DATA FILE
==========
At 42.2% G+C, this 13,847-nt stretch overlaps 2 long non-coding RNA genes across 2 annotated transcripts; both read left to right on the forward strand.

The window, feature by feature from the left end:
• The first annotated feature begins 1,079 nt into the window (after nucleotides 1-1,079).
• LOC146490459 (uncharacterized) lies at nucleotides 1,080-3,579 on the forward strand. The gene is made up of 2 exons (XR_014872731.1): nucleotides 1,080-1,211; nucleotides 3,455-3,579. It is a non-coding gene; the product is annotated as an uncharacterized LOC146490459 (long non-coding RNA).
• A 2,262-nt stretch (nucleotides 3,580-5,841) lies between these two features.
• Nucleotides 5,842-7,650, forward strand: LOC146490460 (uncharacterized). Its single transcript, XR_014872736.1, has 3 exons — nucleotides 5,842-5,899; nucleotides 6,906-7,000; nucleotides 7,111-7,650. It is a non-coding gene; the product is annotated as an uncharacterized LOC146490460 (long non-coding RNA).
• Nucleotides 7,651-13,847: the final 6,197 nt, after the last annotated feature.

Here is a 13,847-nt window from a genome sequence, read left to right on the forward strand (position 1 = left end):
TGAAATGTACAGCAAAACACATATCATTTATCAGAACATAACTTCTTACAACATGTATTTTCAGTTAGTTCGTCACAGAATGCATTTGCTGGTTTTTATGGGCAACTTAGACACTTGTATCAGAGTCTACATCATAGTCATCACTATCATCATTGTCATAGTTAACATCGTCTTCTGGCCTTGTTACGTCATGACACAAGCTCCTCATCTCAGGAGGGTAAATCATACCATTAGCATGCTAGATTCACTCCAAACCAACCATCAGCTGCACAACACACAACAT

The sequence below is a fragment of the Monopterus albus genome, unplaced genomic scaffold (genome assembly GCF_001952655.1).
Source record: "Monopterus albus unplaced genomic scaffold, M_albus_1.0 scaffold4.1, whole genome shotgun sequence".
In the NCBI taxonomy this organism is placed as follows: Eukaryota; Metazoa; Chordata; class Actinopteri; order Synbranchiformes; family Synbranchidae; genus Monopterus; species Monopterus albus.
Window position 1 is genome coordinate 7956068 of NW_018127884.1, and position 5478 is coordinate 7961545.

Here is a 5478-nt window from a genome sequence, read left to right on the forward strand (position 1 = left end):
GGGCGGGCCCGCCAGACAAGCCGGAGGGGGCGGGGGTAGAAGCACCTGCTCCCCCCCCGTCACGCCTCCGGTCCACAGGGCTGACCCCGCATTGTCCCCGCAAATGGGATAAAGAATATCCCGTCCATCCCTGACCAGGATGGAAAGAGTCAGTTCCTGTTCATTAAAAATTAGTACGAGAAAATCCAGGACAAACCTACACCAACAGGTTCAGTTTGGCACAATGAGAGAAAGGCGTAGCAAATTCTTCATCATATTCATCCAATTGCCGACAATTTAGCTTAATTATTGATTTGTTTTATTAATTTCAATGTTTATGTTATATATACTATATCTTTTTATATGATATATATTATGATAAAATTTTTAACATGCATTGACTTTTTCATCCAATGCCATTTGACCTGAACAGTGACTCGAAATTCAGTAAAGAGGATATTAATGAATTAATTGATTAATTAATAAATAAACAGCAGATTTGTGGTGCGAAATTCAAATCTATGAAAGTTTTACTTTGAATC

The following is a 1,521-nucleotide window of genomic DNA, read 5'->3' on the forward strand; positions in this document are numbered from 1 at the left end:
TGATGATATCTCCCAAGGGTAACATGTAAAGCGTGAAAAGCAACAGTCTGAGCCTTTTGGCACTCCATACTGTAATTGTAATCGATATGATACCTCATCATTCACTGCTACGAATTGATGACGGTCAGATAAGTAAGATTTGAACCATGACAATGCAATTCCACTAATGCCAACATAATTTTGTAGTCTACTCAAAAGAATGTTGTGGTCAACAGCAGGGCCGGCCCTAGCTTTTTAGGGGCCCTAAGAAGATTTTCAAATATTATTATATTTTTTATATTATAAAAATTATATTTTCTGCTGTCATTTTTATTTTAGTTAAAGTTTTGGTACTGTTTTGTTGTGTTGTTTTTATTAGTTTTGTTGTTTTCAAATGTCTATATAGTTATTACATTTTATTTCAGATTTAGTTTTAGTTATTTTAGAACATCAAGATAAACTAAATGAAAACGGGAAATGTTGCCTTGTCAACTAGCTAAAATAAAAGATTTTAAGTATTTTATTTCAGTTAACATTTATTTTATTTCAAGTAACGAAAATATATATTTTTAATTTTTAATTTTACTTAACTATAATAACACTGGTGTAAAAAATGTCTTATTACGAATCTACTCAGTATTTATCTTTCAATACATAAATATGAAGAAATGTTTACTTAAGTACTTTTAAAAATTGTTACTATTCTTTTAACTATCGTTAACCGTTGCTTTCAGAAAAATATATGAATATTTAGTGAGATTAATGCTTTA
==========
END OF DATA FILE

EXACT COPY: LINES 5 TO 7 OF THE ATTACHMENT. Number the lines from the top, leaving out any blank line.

• A 2,262-nt stretch (nucleotides 3,580-5,841) lies between these two features.
• Nucleotides 5,842-7,650, forward strand: LOC146490460 (uncharacterized). Its single transcript, XR_014872736.1, has 3 exons — nucleotides 5,842-5,899; nucleotides 6,906-7,000; nucleotides 7,111-7,650. It is a non-coding gene; the product is annotated as an uncharacterized LOC146490460 (long non-coding RNA).
• Nucleotides 7,651-13,847: the final 6,197 nt, after the last annotated feature.